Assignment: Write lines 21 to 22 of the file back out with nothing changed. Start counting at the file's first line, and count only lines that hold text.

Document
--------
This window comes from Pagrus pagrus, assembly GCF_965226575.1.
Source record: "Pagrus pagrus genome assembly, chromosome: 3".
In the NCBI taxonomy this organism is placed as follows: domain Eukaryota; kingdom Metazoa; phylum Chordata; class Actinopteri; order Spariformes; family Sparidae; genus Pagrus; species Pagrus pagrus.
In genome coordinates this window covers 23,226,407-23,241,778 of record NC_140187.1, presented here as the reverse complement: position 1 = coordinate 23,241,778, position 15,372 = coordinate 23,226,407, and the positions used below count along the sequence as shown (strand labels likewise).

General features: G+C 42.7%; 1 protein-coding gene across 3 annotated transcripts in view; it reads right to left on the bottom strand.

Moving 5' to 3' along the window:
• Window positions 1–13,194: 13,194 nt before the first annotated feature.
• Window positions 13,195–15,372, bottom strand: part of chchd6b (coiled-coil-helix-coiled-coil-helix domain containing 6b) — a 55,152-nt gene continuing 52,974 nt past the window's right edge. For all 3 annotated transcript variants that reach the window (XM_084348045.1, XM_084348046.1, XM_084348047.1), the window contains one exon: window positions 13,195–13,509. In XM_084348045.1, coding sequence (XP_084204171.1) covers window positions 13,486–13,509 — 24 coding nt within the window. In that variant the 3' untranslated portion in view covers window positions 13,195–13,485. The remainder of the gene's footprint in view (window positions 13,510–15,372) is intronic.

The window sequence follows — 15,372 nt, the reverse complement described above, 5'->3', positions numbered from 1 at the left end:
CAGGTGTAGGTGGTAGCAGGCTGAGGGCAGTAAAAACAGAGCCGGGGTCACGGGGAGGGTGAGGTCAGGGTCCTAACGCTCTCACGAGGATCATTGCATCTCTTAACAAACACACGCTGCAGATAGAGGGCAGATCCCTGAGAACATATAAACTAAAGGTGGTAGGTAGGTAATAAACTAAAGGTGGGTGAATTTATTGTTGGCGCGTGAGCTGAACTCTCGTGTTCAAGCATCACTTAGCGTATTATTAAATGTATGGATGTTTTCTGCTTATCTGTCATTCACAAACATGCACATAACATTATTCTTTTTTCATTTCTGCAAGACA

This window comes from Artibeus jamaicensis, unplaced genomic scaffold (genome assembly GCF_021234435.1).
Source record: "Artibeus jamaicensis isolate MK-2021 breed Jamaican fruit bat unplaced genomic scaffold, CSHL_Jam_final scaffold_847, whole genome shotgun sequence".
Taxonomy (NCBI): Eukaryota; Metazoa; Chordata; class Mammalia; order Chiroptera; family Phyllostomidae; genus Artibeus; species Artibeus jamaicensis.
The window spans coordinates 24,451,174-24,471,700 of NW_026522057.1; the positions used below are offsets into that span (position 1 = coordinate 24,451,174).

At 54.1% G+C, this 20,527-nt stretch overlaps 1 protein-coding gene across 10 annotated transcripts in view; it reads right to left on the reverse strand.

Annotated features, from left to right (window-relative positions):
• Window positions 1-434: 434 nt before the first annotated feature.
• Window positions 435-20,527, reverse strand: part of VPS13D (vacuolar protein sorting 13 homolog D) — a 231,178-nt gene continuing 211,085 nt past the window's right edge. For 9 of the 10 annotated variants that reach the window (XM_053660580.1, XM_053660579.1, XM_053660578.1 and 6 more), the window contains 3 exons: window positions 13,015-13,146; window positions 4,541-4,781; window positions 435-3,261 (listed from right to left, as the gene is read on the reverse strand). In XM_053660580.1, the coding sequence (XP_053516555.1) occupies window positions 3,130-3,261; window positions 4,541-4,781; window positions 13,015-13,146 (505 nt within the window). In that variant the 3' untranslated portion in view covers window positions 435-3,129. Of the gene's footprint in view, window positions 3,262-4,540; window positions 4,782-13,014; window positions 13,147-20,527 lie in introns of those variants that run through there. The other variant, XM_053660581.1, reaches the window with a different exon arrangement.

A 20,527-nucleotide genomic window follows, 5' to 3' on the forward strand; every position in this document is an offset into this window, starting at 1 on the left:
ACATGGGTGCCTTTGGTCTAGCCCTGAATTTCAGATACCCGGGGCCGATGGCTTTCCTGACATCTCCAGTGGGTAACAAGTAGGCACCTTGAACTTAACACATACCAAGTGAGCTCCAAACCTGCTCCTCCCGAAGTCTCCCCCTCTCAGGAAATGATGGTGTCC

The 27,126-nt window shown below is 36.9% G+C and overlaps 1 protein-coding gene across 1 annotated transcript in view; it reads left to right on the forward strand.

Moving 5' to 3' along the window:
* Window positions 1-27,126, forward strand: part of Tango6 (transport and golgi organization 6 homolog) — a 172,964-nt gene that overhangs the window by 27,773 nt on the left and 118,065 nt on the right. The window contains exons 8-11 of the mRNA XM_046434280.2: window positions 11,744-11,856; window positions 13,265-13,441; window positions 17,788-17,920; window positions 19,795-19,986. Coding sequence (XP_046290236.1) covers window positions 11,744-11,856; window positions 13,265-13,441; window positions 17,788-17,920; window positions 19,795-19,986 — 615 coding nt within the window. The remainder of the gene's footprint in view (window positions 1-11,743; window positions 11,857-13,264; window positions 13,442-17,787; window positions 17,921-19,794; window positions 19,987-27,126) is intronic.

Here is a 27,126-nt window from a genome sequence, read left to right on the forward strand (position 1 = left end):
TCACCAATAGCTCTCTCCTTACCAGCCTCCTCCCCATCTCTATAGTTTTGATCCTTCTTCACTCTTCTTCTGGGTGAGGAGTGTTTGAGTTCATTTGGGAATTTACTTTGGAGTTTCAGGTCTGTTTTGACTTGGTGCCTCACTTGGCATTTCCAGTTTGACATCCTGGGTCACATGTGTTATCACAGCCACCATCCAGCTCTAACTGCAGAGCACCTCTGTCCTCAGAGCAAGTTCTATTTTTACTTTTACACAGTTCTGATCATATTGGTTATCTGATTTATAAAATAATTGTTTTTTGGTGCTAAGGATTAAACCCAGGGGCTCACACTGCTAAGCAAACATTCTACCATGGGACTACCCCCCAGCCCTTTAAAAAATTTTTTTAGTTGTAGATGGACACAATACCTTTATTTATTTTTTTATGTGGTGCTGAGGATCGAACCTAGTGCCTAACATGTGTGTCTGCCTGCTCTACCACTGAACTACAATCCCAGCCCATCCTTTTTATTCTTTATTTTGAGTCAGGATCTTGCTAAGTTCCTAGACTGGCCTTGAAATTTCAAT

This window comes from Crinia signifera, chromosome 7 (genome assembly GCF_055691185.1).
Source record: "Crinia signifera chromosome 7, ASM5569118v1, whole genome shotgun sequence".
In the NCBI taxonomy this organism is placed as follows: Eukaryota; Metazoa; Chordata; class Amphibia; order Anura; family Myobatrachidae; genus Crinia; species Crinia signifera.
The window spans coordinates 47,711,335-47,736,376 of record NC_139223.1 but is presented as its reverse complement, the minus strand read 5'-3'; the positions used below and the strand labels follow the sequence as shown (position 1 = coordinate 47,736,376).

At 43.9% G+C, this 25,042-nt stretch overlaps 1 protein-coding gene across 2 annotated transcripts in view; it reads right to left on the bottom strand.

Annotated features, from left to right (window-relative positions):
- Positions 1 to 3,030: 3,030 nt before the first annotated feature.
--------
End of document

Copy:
The 27,126-nt window shown below is 36.9% G+C and overlaps 1 protein-coding gene across 1 annotated transcript in view; it reads left to right on the forward strand.

Moving 5' to 3' along the window: